Newspaper article The Morning Bulletin (Rockhampton, Australia)

On Top of the Volcano; One Thought Prevails as You Scale Mt Etna: Will She Erupt?

Newspaper article The Morning Bulletin (Rockhampton, Australia)

On Top of the Volcano; One Thought Prevails as You Scale Mt Etna: Will She Erupt?

Article excerpt

TRAVEL

with Ann Rickard

MT ETNA has recently erupted after a two-year sleep, spewing fiery blasts of molten lava into the sky in a spectacular fireworks display only Mother Nature could provide. You may have seen the dramatic visuals on the news.

Mt Etna, the most active volcano in Europe and one of the largest and most restless in the world, slumbers peacefully between her violent eruptions.

She deserves to rest, she's been performing for thousands of years, and today locals in the villages beneath Etna live surprisingly relaxed lives considering they could be splattered with hot liquefied lava without a great deal of notice.

I am guessing the locals are at ease with Mt Etna looming over them because of the tourism money it brings to their modest and quiet villages.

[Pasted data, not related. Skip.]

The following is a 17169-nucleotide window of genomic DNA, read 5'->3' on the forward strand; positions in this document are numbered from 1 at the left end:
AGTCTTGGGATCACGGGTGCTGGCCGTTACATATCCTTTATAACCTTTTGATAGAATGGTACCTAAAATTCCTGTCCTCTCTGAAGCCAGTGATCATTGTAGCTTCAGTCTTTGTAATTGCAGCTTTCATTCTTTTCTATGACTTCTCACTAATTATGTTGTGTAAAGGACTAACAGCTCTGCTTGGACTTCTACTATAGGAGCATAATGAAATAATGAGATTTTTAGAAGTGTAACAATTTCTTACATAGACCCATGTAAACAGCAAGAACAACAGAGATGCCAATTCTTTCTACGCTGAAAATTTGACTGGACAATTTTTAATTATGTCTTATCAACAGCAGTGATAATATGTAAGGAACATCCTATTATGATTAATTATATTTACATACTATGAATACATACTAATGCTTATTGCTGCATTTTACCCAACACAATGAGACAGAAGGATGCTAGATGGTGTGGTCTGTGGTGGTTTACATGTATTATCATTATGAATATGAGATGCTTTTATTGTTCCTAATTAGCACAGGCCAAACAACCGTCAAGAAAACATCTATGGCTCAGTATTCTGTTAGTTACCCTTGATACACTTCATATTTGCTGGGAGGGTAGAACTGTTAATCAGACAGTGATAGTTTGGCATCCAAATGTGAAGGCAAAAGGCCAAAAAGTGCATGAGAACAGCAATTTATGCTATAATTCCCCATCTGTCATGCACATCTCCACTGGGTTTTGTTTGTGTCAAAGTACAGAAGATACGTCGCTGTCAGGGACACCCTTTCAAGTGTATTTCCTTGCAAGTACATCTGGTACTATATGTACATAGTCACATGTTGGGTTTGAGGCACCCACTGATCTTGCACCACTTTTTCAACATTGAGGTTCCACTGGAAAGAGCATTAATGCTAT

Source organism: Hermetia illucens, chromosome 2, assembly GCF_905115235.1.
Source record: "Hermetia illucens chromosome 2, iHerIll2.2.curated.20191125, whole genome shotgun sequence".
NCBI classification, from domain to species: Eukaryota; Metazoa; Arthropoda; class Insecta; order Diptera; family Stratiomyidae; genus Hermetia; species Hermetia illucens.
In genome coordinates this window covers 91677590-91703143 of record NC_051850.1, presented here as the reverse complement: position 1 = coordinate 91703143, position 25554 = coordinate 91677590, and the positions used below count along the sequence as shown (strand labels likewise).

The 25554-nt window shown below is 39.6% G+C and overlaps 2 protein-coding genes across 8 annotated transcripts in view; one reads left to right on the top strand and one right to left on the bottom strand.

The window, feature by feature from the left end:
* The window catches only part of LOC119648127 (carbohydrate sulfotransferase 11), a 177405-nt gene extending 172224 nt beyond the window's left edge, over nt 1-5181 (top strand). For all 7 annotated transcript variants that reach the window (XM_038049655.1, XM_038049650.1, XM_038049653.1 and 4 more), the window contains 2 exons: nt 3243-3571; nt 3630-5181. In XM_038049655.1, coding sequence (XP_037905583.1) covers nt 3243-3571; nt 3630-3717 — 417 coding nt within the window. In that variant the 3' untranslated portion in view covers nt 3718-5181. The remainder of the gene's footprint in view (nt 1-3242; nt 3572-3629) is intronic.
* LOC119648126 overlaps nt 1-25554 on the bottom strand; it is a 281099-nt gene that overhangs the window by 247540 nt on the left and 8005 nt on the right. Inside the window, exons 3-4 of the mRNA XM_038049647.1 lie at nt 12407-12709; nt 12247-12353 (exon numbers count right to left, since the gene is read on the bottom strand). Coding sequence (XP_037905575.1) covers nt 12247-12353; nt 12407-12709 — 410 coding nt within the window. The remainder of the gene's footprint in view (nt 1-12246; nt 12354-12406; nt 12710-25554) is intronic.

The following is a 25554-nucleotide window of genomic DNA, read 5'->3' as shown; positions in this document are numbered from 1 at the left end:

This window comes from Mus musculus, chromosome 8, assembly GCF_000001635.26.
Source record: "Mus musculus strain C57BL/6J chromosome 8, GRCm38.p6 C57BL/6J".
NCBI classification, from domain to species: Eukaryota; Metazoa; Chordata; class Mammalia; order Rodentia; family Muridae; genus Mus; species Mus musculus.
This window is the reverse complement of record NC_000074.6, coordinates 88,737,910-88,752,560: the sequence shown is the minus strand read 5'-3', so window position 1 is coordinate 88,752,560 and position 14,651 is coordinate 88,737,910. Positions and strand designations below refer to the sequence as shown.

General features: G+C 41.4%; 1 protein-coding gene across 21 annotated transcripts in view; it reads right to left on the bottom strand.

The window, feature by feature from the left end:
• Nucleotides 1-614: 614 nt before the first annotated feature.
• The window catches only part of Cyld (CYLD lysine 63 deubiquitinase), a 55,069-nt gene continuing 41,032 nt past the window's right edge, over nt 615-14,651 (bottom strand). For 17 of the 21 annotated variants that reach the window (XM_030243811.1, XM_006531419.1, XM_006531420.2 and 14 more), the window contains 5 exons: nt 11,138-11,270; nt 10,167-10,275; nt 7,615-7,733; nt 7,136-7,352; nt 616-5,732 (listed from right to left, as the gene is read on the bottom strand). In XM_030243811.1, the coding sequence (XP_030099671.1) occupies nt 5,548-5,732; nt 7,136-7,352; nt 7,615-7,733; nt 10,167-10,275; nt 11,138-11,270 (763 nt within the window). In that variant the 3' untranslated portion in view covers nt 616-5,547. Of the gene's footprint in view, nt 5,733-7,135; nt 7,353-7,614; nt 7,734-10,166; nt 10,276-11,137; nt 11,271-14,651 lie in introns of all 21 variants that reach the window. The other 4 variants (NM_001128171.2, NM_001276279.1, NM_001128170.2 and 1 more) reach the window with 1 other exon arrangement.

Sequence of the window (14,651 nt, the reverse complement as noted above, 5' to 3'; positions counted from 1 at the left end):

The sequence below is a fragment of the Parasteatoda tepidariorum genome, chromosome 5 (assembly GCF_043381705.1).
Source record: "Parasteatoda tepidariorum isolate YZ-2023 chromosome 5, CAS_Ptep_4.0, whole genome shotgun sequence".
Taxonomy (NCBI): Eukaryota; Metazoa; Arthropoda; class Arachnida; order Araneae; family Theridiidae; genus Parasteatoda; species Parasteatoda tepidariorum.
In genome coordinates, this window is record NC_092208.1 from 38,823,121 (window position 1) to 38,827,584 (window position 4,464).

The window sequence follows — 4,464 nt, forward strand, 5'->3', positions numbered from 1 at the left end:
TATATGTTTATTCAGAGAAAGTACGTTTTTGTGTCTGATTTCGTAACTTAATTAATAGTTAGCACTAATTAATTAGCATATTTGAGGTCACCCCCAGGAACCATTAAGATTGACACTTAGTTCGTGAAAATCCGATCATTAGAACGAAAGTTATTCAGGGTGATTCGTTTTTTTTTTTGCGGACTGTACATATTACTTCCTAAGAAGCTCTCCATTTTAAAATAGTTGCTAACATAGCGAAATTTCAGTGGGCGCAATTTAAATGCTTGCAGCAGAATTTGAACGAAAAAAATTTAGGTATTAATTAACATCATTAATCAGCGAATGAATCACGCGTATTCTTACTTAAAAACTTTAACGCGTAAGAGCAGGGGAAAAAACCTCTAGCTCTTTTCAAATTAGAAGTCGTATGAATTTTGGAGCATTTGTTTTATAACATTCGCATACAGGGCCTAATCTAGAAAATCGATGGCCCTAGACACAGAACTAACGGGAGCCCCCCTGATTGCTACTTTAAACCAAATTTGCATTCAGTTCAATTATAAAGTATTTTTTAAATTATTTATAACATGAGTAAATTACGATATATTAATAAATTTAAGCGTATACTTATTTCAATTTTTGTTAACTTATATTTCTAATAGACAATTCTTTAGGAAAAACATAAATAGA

On our visit to Mt Etna several years ago the volcano was at peace, sitting jet black and unnervingly formidable against the skyline in Sicily's east coast.

Even though she was motionless and silent, there was still a flirtatious sense of danger about being at the base of such an unpredictable beast. We were able to climb Mt Etna with a tour group. Quite the feat seeing as it is 40km in diameter at the base, and 3500 metres tall with four open summit craters and 300 side craters.

Our guide, an attractive young Sicilian man with a sexy accent, gave us these Mt Etna statistics as we crunched up the stark black mountain looking up to great peaks and over cosmic valleys of bright blackness.

The hard lava beneath our boots did not leave marks despite its coal-like appearance.

Our group had been given hiking sticks and we formed a long single line as we marched, making us look lonely but professional against the starkness of the black mountain.

Our guide stopped at small clumps of green bushes and yellow wildflowers growing healthily out of the black stones and we all lost ourselves to the feeling of power and awe of the volcano. …

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